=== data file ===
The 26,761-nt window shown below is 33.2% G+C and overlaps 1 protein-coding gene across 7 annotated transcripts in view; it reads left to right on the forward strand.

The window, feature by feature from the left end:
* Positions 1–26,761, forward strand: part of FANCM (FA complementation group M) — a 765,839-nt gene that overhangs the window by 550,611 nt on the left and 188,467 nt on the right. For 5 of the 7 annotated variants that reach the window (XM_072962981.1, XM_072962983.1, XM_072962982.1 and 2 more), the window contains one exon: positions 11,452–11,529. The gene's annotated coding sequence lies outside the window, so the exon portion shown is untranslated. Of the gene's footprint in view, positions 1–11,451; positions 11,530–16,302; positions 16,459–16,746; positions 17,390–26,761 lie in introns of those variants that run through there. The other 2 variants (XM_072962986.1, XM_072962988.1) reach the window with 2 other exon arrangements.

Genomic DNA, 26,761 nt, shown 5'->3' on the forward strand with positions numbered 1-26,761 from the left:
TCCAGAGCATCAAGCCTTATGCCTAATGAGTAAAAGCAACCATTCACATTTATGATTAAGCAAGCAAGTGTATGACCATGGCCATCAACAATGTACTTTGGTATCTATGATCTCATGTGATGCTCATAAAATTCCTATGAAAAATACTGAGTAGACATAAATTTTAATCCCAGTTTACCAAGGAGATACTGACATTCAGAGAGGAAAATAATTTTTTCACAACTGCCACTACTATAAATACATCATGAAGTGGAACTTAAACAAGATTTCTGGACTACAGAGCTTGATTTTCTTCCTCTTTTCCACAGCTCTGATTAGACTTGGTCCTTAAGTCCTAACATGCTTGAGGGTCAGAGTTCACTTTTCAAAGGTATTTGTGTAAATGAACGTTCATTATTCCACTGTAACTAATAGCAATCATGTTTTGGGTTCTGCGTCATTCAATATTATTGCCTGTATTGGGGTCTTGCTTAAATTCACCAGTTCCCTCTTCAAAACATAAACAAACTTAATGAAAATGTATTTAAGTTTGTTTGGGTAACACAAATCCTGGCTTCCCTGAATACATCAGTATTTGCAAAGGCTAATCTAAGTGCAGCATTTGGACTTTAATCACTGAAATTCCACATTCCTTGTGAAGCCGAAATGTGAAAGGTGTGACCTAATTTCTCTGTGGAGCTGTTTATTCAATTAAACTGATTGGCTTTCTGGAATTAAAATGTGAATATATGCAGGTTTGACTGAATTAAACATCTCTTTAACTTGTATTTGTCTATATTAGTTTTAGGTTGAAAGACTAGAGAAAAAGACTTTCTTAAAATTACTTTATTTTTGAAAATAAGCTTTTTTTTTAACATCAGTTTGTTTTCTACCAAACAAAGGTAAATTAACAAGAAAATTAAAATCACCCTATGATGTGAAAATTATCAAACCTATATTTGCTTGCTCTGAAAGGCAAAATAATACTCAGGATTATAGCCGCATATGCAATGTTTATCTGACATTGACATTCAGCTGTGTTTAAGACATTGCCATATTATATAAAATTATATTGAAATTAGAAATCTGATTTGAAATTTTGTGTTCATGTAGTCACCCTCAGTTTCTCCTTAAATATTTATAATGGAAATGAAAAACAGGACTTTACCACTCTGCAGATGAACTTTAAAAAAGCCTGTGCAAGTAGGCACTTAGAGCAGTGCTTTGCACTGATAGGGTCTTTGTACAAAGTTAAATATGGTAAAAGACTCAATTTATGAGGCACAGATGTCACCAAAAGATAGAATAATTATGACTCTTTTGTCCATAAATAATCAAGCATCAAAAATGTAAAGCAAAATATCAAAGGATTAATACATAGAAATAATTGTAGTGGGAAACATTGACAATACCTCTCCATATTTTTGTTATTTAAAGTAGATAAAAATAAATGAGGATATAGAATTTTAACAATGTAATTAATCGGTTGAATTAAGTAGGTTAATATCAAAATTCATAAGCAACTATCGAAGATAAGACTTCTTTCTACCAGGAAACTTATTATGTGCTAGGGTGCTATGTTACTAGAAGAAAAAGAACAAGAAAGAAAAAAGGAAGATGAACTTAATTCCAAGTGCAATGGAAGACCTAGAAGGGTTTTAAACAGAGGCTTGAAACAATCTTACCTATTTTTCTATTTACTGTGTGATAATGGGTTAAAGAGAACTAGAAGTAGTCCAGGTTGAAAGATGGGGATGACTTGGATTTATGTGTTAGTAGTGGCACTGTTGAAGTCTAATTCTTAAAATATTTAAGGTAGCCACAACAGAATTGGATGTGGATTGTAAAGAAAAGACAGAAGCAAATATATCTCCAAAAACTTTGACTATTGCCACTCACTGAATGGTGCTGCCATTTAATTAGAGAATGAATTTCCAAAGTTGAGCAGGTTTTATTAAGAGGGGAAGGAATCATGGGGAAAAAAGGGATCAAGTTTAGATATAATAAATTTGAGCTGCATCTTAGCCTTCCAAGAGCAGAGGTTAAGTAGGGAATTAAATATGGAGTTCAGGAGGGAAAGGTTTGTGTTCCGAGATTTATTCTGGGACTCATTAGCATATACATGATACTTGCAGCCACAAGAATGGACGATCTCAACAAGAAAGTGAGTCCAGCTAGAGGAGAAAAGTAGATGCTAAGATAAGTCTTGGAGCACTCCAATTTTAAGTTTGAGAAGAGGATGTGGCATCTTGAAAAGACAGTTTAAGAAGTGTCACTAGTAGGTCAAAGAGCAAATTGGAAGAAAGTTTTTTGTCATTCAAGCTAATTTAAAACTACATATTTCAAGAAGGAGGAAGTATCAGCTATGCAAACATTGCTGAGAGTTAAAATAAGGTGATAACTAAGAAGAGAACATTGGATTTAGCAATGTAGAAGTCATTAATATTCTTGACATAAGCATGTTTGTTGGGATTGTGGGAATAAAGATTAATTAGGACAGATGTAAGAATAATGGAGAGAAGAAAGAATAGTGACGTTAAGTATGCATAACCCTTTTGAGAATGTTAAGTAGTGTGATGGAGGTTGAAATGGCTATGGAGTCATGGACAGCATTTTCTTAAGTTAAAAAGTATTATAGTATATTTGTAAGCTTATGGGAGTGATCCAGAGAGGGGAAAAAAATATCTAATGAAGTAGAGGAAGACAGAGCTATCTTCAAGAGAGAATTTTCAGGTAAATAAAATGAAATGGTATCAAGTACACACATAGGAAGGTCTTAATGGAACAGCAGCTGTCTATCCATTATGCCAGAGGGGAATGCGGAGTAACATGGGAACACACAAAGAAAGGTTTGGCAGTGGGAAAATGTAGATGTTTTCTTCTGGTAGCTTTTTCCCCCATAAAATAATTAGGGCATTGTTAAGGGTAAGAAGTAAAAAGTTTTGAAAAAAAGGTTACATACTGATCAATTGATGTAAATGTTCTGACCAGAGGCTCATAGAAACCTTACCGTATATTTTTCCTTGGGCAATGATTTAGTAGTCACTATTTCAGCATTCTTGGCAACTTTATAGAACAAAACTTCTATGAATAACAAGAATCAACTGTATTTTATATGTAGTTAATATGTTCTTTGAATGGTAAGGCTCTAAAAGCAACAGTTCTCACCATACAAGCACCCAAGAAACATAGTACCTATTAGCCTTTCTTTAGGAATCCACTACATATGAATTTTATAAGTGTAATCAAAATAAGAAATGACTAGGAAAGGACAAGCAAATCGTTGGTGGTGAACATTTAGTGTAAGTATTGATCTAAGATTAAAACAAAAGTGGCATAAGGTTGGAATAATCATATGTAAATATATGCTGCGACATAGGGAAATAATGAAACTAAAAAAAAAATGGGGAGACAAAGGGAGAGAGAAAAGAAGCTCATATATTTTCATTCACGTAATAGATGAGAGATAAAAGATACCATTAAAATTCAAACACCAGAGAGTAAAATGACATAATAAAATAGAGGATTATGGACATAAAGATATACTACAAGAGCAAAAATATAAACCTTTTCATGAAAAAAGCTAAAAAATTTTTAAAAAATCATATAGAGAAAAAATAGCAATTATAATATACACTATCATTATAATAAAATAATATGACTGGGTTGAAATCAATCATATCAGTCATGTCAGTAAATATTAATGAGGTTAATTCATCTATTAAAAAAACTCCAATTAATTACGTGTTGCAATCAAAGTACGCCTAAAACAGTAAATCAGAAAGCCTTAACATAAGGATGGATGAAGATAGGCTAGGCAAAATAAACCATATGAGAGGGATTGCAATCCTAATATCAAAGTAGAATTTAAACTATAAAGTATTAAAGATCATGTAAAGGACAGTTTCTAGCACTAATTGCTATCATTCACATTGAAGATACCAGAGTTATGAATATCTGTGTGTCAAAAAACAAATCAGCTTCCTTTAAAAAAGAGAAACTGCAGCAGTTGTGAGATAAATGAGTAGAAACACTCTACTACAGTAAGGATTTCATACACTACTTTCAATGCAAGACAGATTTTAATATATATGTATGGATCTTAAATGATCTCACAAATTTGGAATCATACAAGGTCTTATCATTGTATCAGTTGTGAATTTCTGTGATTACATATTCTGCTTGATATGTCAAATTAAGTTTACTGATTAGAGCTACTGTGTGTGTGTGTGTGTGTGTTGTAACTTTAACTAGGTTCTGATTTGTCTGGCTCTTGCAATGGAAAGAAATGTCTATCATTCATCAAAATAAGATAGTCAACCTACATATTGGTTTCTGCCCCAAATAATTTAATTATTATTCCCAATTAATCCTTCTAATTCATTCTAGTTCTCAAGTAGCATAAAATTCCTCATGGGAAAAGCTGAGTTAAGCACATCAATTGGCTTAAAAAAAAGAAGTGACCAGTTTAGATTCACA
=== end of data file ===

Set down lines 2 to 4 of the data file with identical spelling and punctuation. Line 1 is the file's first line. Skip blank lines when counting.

The window, feature by feature from the left end:
* Positions 1–26,761, forward strand: part of FANCM (FA complementation group M) — a 765,839-nt gene that overhangs the window by 550,611 nt on the left and 188,467 nt on the right. For 5 of the 7 annotated variants that reach the window (XM_072962981.1, XM_072962983.1, XM_072962982.1 and 2 more), the window contains one exon: positions 11,452–11,529. The gene's annotated coding sequence lies outside the window, so the exon portion shown is untranslated. Of the gene's footprint in view, positions 1–11,451; positions 11,530–16,302; positions 16,459–16,746; positions 17,390–26,761 lie in introns of those variants that run through there. The other 2 variants (XM_072962986.1, XM_072962988.1) reach the window with 2 other exon arrangements.

Genomic DNA, 26,761 nt, shown 5'->3' on the forward strand with positions numbered 1-26,761 from the left: